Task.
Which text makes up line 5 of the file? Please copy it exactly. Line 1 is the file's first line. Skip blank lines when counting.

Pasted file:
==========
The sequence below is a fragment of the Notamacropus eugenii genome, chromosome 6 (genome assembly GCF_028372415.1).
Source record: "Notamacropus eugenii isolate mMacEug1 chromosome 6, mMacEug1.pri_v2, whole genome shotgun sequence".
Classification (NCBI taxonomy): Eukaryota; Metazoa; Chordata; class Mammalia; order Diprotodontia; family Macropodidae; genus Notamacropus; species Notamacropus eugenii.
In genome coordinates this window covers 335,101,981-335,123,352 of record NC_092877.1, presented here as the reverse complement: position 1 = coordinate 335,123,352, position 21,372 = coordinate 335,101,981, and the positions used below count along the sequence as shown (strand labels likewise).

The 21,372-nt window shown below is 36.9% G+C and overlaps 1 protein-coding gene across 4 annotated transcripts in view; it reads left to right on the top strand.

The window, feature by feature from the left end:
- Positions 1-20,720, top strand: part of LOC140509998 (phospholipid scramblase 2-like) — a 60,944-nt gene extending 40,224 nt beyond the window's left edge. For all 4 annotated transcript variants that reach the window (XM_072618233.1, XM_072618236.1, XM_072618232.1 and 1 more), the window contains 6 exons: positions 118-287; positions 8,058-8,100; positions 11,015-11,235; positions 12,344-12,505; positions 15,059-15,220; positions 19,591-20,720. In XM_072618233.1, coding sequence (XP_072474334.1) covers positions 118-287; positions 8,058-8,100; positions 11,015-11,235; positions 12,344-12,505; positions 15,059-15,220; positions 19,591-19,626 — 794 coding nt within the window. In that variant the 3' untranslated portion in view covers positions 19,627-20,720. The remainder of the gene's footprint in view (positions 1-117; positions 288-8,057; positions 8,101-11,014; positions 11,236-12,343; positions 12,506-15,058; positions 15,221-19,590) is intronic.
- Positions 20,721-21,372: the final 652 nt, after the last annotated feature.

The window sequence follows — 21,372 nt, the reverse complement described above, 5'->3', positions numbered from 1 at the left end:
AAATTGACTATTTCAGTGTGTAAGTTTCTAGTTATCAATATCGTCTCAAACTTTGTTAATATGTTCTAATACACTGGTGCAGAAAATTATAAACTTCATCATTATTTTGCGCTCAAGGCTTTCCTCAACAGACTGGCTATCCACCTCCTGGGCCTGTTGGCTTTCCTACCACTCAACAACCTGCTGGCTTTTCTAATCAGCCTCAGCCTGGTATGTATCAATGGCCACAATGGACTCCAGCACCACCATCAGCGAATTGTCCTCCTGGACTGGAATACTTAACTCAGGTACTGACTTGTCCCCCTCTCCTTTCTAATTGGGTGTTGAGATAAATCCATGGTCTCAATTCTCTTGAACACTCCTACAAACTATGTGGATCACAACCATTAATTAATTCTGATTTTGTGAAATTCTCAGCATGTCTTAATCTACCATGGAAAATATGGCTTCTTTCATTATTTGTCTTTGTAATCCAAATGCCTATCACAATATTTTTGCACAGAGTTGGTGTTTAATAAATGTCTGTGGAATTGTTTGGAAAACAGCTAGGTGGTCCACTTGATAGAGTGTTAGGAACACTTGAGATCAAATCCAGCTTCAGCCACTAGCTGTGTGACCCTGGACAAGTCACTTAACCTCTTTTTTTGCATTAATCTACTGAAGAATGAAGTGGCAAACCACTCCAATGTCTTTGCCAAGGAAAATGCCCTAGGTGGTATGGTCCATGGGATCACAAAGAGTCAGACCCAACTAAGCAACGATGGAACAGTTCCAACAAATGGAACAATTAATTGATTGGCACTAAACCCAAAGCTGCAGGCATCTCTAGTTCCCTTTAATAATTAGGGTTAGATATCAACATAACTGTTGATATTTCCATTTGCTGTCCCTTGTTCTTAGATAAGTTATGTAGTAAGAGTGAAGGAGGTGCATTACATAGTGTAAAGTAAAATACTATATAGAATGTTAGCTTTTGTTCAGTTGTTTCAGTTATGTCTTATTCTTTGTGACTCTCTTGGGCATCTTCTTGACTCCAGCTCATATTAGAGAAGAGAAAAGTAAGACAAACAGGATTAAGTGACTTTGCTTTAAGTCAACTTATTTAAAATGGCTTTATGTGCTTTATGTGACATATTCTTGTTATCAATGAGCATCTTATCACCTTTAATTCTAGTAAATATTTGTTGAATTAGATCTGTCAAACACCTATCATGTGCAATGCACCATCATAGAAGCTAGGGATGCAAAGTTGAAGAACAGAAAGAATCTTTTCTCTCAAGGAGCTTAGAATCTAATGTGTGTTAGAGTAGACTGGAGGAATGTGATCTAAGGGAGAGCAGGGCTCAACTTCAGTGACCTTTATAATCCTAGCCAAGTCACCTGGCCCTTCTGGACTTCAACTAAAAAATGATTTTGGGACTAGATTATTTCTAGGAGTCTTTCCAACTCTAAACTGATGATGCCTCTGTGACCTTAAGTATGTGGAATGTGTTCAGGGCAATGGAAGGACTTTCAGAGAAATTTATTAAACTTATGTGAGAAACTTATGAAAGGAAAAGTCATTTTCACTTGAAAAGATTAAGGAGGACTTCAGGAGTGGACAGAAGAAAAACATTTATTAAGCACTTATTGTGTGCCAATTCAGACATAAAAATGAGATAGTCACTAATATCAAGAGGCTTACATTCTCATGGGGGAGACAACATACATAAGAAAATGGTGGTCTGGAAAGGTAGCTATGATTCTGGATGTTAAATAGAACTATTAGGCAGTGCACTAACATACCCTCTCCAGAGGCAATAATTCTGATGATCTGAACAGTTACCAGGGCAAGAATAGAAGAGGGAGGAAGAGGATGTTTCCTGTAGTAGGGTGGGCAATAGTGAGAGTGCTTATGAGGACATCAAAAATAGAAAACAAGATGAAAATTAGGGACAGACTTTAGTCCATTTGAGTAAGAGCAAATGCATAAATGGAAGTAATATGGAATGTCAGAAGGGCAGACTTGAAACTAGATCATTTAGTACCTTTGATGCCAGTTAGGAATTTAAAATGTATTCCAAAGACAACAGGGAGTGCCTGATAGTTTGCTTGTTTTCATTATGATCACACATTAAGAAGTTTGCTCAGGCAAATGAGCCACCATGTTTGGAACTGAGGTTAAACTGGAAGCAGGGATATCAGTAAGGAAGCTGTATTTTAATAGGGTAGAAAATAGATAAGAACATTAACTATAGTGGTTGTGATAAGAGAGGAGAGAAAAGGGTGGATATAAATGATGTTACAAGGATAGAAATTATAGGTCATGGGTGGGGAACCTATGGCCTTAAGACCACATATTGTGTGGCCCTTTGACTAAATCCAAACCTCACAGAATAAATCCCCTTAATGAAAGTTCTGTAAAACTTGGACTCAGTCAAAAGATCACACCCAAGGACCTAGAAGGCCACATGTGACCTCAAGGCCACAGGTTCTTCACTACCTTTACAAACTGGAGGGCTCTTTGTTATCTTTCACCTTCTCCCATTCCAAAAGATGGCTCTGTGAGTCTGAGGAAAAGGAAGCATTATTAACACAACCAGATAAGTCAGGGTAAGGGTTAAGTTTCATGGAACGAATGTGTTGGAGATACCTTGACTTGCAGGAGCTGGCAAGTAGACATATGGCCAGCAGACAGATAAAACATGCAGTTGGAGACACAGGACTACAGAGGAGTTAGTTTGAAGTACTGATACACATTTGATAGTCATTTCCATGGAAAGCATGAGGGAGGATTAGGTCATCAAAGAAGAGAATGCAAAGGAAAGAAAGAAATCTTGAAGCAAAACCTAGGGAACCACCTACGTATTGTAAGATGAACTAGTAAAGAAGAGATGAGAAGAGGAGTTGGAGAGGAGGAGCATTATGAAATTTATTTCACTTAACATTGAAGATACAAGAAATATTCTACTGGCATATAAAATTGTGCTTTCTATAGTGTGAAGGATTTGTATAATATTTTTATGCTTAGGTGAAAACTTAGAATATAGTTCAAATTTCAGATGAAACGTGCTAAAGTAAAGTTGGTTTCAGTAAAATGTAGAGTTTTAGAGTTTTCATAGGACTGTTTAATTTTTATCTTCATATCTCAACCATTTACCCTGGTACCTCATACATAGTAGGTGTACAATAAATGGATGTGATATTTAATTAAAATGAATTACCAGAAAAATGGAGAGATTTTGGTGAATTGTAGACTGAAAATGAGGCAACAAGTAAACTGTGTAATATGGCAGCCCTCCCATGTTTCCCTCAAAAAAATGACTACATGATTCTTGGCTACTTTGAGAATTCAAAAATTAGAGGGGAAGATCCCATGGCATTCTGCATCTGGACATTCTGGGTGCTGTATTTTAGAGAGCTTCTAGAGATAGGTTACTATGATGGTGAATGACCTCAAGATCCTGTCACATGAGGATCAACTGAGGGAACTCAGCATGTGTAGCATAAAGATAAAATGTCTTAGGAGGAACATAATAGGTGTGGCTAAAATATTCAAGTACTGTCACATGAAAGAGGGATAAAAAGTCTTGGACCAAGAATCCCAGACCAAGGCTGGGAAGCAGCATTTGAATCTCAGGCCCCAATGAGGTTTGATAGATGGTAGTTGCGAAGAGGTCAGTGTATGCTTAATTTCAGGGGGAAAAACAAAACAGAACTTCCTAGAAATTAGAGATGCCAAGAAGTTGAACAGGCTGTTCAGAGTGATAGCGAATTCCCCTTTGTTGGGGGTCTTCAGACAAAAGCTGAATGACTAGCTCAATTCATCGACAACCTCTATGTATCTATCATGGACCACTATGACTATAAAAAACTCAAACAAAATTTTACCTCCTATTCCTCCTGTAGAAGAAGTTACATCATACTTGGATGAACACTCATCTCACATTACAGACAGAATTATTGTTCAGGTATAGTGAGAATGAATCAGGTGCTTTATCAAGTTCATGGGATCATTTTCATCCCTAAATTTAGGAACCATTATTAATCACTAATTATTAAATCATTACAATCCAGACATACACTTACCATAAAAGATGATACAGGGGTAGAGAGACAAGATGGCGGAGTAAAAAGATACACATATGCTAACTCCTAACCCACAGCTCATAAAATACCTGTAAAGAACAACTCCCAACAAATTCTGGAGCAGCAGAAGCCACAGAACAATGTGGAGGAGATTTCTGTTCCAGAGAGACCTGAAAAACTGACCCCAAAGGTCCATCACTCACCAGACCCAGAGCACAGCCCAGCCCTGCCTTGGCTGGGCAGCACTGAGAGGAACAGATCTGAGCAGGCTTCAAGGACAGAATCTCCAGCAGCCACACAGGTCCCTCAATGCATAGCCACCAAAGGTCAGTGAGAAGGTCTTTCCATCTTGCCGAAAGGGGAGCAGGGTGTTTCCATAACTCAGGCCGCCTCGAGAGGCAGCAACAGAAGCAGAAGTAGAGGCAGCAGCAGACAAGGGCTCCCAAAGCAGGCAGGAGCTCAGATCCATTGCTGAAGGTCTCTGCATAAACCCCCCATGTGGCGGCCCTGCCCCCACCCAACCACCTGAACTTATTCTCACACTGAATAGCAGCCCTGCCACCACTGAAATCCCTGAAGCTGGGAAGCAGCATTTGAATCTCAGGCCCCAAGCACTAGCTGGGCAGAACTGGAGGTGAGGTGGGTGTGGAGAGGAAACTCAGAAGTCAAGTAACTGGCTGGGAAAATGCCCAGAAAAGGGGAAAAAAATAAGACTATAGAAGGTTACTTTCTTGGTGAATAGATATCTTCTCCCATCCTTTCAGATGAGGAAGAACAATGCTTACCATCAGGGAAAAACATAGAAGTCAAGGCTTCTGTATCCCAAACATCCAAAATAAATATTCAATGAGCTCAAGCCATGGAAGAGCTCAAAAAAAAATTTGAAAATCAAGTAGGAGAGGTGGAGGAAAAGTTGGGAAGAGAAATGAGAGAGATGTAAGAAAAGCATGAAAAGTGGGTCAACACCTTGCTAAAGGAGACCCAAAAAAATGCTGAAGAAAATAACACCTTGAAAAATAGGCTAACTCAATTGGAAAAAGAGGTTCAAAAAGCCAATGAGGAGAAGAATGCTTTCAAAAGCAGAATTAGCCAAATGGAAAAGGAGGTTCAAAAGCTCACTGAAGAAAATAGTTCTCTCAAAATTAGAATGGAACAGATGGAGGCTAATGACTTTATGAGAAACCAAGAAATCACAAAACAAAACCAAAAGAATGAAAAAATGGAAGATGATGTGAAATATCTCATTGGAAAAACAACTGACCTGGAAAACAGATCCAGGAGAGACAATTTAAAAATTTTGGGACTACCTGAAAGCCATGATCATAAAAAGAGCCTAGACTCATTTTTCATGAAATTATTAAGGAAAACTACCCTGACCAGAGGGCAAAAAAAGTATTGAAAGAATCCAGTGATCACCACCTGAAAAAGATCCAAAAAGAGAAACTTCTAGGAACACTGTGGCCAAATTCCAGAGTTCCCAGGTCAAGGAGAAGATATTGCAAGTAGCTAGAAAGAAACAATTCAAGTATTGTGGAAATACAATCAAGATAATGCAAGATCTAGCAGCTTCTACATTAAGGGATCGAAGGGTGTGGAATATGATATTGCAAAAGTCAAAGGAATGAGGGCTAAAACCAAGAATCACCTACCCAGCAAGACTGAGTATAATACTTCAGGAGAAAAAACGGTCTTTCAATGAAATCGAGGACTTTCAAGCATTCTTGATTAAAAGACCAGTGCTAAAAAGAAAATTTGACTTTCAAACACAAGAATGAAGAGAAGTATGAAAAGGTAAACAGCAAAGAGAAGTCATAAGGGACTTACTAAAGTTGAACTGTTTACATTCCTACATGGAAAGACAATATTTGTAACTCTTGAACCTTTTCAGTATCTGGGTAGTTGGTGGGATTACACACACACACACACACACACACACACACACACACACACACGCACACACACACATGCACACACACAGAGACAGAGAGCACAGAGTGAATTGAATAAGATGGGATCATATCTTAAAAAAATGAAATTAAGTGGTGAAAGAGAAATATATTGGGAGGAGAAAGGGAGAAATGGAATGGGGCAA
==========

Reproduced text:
The 21,372-nt window shown below is 36.9% G+C and overlaps 1 protein-coding gene across 4 annotated transcripts in view; it reads left to right on the top strand.